If your child gets easily anxious and worried, I highly recommend Karen Young’s book Hey Warrior. The best thing is that the book is written for children, to empower them. Young points out that kids can do amazing things with the right information. When a child understands why anxiety feels the way it does and where the physical symptoms come from it’s much easier for a child to turn anxiety around.
The book works for children from 5 years up to 12, but I would say that even older children will benefit from this information. (My almost 13-year-old son appreciates the new information he got: “At least I know that it’s my amygdala which causes it!”) As a psychologist Young explains all this skillfully and clearly, what happens in brain when a person gets anxious and why it happens. Then she gives good tools to resolve the challenge and all the way she points out that there is nothing wrong with feeling anxious. She writes: ”Always remember, anxiety is a sign that you’re about to do something really brave. Anxiety and courage always exist together – always.”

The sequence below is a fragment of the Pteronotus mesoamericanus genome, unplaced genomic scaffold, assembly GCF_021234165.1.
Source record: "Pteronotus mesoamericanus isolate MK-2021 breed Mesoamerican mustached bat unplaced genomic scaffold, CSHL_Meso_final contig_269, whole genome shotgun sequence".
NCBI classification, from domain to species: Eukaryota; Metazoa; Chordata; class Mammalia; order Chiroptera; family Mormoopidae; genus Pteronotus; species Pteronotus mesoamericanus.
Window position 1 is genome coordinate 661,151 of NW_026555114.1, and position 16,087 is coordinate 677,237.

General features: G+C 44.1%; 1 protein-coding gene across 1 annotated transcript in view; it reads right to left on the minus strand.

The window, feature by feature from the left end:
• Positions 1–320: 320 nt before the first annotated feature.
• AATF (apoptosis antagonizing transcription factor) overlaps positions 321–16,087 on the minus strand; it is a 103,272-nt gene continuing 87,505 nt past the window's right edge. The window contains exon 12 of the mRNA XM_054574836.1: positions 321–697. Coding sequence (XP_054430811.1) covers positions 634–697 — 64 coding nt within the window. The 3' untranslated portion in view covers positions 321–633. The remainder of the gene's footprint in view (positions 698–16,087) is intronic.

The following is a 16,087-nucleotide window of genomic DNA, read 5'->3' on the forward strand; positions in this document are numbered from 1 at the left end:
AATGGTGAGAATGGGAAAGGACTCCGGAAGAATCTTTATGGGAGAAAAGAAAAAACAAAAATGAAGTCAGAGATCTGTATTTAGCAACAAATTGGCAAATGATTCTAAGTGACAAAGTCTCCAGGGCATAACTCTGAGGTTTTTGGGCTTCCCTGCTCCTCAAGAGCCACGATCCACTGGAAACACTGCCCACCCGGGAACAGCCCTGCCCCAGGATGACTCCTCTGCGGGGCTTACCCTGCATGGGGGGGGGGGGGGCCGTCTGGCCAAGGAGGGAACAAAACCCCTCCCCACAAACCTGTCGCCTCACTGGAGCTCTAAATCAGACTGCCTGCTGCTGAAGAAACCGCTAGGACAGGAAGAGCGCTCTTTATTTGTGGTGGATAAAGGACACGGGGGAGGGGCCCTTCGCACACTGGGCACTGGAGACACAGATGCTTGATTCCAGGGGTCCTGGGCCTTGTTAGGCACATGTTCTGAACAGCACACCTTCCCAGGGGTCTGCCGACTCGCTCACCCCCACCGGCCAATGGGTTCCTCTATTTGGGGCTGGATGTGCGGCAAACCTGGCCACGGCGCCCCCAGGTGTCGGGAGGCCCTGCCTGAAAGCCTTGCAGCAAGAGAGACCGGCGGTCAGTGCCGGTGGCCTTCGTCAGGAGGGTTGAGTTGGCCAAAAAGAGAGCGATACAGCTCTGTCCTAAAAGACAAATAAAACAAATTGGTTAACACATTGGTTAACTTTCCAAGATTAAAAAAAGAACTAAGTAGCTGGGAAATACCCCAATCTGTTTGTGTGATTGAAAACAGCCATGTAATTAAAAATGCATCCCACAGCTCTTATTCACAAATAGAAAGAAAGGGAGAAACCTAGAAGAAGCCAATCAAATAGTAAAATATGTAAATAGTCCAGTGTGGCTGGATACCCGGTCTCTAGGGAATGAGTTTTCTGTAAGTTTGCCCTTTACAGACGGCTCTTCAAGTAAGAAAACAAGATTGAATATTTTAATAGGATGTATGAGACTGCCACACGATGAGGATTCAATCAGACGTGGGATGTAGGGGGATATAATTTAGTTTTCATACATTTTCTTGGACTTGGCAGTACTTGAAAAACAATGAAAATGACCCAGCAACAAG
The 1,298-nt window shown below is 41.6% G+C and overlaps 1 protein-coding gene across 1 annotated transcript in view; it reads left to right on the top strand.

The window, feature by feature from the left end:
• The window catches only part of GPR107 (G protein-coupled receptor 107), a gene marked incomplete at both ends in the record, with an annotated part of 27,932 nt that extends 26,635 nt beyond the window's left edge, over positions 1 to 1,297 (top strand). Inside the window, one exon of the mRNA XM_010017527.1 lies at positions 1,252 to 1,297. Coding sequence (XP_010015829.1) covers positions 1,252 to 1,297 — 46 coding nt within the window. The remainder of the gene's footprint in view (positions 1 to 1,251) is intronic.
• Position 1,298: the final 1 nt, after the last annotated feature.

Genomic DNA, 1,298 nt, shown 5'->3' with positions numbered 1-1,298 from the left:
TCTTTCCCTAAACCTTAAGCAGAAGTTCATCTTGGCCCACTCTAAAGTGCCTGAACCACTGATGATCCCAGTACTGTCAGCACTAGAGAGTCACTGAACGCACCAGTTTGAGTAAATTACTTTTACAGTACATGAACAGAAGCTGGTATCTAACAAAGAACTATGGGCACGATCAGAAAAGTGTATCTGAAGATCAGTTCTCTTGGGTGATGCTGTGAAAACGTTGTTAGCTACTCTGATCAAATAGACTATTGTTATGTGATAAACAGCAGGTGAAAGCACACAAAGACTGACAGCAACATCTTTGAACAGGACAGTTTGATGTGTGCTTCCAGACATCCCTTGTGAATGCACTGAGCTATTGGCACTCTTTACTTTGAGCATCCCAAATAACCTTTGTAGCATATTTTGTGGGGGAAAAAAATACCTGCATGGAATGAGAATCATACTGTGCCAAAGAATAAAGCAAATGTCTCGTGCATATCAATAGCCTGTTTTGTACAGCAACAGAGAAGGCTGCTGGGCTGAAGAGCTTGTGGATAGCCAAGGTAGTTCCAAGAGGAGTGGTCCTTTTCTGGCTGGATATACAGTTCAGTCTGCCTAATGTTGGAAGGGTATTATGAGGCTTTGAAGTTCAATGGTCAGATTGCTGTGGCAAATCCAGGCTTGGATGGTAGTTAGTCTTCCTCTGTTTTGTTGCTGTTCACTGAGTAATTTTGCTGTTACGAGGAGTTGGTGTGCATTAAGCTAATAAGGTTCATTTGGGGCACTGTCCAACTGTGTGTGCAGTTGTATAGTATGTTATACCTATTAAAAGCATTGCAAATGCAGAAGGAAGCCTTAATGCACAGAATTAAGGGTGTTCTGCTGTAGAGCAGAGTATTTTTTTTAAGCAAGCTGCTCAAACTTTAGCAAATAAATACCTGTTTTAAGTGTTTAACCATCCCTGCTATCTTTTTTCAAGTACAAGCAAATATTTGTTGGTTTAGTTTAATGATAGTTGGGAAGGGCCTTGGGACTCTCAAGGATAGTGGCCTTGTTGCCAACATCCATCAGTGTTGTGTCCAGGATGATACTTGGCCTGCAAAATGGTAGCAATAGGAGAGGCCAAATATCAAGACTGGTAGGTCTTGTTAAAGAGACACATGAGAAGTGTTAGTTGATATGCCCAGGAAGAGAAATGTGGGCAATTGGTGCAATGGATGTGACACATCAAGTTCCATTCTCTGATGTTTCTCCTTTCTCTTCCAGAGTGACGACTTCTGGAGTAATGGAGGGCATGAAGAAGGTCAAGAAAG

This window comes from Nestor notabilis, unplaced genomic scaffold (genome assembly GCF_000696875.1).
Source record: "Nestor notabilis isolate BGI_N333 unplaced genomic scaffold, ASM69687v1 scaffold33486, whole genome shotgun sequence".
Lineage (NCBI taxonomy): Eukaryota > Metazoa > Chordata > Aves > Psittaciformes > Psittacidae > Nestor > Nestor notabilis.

The book is beautifully illustrated by Norvile Dovidonyte.
Karen Young writes about children’s and teens anxiety and how to help them turn it around. I found this really interesting since we’ve dealt with it in our home too.
Young writes that ”anxiety is a normal response to something dangerous or stressful.”
She points out that ”we already know that anxiety has nothing to do with strength, courage or character. It picks a target and it switches on. When that target is a child or teen, it can be particularly distressing, causing problems with sleeping, eating and missed school from unexplained illnesses such as sick tummies or headaches.
One of the worst things about anxiety is the way it can happen without any identifiable cause. The physical feeling is familiar – that panicked feeling that comes for example when you miss a stair.”
According to Karen Young the good news is that anxiety in kids is very treatable. She thinks that ”often we adults don’t give children enough credit. They’re so open to possibility, and very quick to make the right connections when they’re given the right information and support. ” She encourages us, the adults in our children’s life to help them overcome the challenging feelings of anxiety.